1. Why did you choose a scientific faculty after high school? Can you tell us about your career in Geoscience?

I always loved science, because it’s rigorous and logic, but also creative. I think it can help society by explaining why and how things happen leading to inventions and discoveries that support our livelihood. I’ve always been fascinated by how a problem can be solved in a logic and rigorous manner.

My first job as a geophysicist was in the field, acquiring electromagnetic and gravity data. It has been great fun; travelling around the world, working side by side with people from different background and cultures. After that I moved into processing, inversion and interpretation. Through my career I’ve been lucky enough to have seen the entire life cycle of the data we interpret. This allows me to better understand the strength and the pitfalls of our data.

I’ve been with Cairn Energy since 2011. Here I’ve been through exciting times and some disappointments, as part of the exploration cycle; it is a high risk business.

I learnt a lot during all these years and I keep learning. This is something great about our jobs; you keep learning, about new technologies, a new basin, or a new interpretation of an old basin. You never stop learning, it’s difficult to get bored!

  1. You have just been elected as SEG board member. What will be your position? What do you want to achieve?

In August this year, I’ve been elected as SEG district representative for district 7 which covers northern Europe. As their representative I want to listen to the voices of the communities in my district and represent their views to the SEG council. I want to hear their concerns, their ideas in these challenging times. What do they like? What would they do differently? What does make them chose to subscribe to the SEG every year?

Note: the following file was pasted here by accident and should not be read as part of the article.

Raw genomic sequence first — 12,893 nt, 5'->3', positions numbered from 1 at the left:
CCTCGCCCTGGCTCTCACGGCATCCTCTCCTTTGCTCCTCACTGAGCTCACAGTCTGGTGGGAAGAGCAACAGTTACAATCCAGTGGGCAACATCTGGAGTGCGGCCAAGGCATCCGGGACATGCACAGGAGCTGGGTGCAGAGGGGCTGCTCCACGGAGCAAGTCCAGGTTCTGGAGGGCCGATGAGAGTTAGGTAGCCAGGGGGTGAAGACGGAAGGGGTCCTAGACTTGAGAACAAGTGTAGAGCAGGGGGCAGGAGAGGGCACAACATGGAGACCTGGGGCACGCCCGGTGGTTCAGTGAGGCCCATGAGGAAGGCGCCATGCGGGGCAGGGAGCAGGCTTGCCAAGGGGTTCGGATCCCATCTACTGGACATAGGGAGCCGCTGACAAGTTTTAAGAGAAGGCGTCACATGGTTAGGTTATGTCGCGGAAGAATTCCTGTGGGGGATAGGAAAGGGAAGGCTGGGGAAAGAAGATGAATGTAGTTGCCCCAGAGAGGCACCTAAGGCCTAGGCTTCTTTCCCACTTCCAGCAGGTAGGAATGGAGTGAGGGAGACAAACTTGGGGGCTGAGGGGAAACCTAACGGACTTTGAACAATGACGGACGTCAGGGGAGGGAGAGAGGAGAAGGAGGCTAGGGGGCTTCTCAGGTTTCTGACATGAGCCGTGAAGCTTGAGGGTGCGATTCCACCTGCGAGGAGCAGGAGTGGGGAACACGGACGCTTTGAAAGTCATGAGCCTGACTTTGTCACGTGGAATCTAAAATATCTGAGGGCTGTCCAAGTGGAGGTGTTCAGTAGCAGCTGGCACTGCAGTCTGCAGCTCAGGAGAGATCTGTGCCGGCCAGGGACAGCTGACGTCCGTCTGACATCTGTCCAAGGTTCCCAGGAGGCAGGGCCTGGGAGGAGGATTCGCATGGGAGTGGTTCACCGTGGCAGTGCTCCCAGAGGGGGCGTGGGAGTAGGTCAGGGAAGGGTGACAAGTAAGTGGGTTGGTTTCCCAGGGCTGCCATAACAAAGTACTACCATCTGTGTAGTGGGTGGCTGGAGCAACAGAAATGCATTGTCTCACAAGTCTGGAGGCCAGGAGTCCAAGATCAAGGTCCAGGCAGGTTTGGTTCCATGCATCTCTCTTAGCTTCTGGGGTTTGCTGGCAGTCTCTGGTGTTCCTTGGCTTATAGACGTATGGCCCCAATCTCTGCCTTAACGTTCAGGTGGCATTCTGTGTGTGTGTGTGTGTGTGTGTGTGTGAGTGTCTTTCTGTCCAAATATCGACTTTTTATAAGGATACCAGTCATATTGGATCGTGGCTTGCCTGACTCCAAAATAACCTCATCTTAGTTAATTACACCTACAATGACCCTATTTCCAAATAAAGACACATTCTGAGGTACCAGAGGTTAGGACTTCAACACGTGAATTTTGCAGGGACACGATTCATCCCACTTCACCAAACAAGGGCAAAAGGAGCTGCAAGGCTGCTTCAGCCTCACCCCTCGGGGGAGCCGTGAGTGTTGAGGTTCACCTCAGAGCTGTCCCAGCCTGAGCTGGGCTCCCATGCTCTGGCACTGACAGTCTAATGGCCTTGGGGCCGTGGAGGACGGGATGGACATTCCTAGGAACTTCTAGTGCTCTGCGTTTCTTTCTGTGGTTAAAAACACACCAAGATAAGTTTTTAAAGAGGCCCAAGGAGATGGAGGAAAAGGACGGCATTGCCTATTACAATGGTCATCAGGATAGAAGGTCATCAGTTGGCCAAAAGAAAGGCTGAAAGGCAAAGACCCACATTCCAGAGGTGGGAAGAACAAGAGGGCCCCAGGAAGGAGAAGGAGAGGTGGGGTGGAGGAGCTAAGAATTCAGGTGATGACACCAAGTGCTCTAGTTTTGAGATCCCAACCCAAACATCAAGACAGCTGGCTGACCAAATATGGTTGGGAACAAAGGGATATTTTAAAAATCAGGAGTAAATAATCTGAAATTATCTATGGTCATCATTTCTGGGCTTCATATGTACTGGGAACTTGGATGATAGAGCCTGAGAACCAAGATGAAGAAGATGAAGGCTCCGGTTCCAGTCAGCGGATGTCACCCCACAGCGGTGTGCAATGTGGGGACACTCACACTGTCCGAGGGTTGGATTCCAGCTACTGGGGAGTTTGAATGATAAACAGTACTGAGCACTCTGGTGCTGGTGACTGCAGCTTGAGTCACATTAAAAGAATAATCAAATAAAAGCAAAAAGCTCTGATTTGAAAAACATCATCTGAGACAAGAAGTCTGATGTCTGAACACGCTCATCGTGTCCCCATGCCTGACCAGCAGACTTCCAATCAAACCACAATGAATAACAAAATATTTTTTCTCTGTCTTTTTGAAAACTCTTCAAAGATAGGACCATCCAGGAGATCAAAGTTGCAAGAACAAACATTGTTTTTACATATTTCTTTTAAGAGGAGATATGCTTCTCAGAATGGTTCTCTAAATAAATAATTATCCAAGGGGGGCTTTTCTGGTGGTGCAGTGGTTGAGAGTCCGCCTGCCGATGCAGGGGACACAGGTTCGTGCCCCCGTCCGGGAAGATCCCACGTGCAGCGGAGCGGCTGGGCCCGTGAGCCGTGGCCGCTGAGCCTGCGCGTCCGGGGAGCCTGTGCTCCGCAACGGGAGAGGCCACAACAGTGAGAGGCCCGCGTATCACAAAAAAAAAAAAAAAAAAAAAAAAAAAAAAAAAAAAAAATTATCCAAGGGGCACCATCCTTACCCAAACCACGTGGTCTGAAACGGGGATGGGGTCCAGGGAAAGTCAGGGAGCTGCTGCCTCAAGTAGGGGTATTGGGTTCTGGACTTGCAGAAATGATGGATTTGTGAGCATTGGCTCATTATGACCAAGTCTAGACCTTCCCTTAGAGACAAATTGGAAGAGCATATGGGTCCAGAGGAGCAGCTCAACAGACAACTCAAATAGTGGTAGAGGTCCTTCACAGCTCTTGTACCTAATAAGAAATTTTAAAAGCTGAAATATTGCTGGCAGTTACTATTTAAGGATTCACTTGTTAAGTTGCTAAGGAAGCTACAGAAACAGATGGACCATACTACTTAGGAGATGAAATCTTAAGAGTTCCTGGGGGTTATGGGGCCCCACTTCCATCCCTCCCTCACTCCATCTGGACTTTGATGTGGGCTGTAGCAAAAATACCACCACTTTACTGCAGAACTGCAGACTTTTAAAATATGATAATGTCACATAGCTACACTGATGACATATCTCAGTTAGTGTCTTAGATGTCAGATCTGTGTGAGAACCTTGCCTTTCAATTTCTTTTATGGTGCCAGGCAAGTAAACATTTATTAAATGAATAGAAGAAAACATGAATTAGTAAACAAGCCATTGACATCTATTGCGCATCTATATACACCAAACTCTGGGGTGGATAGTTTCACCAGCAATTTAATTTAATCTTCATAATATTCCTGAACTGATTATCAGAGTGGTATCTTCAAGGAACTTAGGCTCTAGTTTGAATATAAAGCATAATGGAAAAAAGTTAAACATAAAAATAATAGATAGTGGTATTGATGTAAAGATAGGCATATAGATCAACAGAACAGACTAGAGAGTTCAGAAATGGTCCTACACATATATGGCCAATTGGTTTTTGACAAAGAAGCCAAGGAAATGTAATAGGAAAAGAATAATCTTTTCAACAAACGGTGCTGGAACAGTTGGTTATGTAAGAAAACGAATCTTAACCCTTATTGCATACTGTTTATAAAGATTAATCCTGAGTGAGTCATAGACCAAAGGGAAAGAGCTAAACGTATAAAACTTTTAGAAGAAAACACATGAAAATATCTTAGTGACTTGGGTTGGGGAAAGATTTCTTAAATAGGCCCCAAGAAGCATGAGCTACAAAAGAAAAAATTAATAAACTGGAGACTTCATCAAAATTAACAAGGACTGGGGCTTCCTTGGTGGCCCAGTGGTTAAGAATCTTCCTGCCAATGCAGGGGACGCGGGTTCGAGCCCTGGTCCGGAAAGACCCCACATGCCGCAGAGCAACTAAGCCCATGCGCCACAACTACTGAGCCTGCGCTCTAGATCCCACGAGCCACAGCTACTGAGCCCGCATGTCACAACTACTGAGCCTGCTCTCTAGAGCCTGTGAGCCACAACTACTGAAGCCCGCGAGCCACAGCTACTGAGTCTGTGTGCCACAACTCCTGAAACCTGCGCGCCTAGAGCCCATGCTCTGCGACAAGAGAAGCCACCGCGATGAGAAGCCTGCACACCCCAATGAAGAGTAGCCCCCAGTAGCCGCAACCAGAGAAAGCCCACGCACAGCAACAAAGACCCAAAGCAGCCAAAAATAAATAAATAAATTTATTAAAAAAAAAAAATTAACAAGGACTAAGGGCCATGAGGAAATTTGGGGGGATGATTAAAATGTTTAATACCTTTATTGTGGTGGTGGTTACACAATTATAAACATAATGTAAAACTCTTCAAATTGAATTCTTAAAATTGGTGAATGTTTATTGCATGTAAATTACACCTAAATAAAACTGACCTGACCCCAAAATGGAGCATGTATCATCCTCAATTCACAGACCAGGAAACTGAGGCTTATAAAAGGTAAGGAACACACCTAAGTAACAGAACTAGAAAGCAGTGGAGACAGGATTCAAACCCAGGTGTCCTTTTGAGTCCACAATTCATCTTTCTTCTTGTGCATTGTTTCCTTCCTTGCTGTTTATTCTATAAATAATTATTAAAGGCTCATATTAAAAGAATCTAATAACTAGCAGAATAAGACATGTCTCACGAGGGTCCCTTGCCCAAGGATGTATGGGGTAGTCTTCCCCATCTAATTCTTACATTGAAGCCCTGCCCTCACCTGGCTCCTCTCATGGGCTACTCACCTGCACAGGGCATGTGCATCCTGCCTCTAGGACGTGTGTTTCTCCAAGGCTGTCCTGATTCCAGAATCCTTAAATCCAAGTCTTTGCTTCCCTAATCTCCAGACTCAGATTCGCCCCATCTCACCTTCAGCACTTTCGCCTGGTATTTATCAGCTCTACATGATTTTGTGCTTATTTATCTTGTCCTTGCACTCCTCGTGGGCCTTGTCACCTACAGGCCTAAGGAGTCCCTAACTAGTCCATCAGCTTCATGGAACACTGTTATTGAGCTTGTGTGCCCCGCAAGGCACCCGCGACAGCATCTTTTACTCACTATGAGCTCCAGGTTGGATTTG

1. What you think is and will be the role of geophysics in the energy transition phase?

I think geophysics will be core to the energy transition.

Geophysics is the science that studies the physics of the earth. Whenever a better understanding of the subsurface is needed, geophysics will be needed and geophysicists will play a critical role. If you think at the various renewables (geothermal, CCS, wind, mining for minerals… ), they’ll all rely on a better understanding of the subsurface. You need to estimate the temperature gradient for geothermal, the reservoir deliverability is essential for traditional geothermal and CCS, seal capacity for CCS…

Still the economics for renewables are different to O&G. We’ll have to learn to explore in a more efficient way, more sustainably. It’s going to be challenging, but I’m very excited to see how we will overcome these challenges.

… and that’s in the future. In the meantime, still O&G is highly needed. We cannot afford to switch off from fossil fuel tomorrow, but we can start by producing HC more sustainable.

For example, we have been the first independent UK company to sign up to the world bank zero flaring gas emission, committing to zero emissions by 2030. I’m not claiming it’s going be the one solution, but it is a step in the right direction.

O&G can help to phase out from coal into cleaner gas for example, while more sustainable technologies are matured. The geophysics community, actually the O&G industry can help maturing these technologies leveraging on existing expertise, repurposing existing infrastructures.

  1. What will be the role of female geoscientists in the coming years and what is your advice to a young female student who wants to pursuit a career in Earth Science?

It’s great to see a well-balanced community of young geoscientists. It will make me feel old, but I’m glad to say that we went a long way since I came out of university.

Moving forward, both female and male geoscientists will have a critical role to play reinventing the energy landscape. We will have to redeploy our skills and develop new expertise to support society through the energy transition.

My advice to a young geoscientist is to choose a job that they like. It takes time and effort to build your expertise. You need to find something that excites you and stay curious about it. The energy environment is changing at a fast pace. The world is rapidly changing and the need for energy is increasing.

Few years ago someone told me that he chose to work in the O&G because we power the world,

and that’s what we did in Senegal; in 2014 we made a discovery which will soon be on stream, supporting the livelihood of local communities

We power the world, and the world is needing more and more power. Our challenge will be to provide it in a sustainable manner. I don’t think it’s going to be easy, but if the mission of powering the world resonates with you, you’ll have a role to play in the energy transition and geophysics, actually geoscience will provide you the tools to do it.